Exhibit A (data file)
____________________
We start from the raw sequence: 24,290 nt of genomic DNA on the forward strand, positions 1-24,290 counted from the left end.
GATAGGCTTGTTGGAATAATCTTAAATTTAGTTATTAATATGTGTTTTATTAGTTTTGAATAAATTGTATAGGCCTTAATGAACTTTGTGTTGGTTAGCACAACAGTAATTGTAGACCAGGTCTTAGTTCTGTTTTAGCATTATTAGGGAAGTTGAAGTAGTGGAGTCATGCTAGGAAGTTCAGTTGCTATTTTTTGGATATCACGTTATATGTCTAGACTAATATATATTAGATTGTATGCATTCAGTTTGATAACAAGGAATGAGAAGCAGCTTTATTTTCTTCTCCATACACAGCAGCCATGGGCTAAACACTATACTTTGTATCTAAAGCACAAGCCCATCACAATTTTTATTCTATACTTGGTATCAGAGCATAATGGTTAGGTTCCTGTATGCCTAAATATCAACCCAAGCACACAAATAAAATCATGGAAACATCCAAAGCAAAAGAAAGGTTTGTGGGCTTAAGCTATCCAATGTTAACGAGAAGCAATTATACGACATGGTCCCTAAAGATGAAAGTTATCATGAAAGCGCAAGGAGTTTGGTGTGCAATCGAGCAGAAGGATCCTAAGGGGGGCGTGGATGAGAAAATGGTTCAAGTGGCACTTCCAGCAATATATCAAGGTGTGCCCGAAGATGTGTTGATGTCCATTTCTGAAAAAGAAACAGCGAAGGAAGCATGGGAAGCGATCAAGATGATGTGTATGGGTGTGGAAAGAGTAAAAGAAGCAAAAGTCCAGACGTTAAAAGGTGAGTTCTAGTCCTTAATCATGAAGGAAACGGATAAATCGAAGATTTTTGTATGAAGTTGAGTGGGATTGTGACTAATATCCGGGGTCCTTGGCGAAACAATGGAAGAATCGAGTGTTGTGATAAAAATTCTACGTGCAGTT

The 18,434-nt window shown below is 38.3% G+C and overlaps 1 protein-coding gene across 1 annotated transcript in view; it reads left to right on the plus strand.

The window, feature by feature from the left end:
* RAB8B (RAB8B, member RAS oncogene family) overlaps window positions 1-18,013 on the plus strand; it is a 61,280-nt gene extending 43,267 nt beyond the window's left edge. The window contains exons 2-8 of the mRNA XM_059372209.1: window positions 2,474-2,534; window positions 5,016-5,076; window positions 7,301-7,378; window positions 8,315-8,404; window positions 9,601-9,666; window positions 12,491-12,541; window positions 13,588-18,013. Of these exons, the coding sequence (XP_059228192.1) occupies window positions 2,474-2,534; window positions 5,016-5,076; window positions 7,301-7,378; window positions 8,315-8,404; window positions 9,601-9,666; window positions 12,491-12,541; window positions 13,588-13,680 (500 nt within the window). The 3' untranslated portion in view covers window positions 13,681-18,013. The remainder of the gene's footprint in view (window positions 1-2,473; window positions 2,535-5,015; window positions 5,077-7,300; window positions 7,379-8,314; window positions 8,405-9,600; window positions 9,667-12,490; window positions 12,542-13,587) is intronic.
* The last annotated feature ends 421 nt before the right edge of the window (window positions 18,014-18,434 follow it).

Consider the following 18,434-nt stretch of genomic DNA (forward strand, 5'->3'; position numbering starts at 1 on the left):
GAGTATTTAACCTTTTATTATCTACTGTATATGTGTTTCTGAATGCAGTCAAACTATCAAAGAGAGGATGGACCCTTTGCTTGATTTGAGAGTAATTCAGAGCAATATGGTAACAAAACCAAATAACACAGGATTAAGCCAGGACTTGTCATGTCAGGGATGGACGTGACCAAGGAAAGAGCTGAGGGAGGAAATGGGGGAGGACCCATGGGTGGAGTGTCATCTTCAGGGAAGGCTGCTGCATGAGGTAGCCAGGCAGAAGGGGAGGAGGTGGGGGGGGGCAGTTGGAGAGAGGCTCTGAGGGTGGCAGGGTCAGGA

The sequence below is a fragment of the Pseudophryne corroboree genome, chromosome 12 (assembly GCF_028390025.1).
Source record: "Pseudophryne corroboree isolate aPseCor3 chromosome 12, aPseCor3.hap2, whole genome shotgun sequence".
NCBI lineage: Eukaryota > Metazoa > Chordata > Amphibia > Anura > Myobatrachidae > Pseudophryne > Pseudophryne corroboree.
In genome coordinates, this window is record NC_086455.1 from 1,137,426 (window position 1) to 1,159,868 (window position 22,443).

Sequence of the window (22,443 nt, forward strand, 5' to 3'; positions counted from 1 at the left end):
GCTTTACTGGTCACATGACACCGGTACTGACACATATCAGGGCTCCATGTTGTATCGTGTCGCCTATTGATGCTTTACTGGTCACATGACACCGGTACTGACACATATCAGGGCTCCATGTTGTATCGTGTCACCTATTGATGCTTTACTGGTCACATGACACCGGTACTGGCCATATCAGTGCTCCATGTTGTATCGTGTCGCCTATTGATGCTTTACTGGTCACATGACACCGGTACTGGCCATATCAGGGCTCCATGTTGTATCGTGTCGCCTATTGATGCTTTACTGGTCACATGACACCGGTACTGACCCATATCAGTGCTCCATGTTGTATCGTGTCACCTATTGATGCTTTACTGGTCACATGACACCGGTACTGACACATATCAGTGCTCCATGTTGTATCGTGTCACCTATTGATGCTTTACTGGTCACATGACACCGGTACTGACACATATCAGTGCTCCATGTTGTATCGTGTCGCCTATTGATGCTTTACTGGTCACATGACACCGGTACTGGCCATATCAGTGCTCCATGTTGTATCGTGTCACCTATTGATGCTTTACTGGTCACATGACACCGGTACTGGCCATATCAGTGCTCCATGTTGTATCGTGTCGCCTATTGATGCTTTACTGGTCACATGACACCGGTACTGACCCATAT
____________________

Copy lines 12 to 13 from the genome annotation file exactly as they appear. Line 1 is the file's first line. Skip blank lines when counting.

In genome coordinates, this window is record NC_086455.1 from 1,137,426 (window position 1) to 1,159,868 (window position 22,443).

Sequence of the window (22,443 nt, forward strand, 5' to 3'; positions counted from 1 at the left end):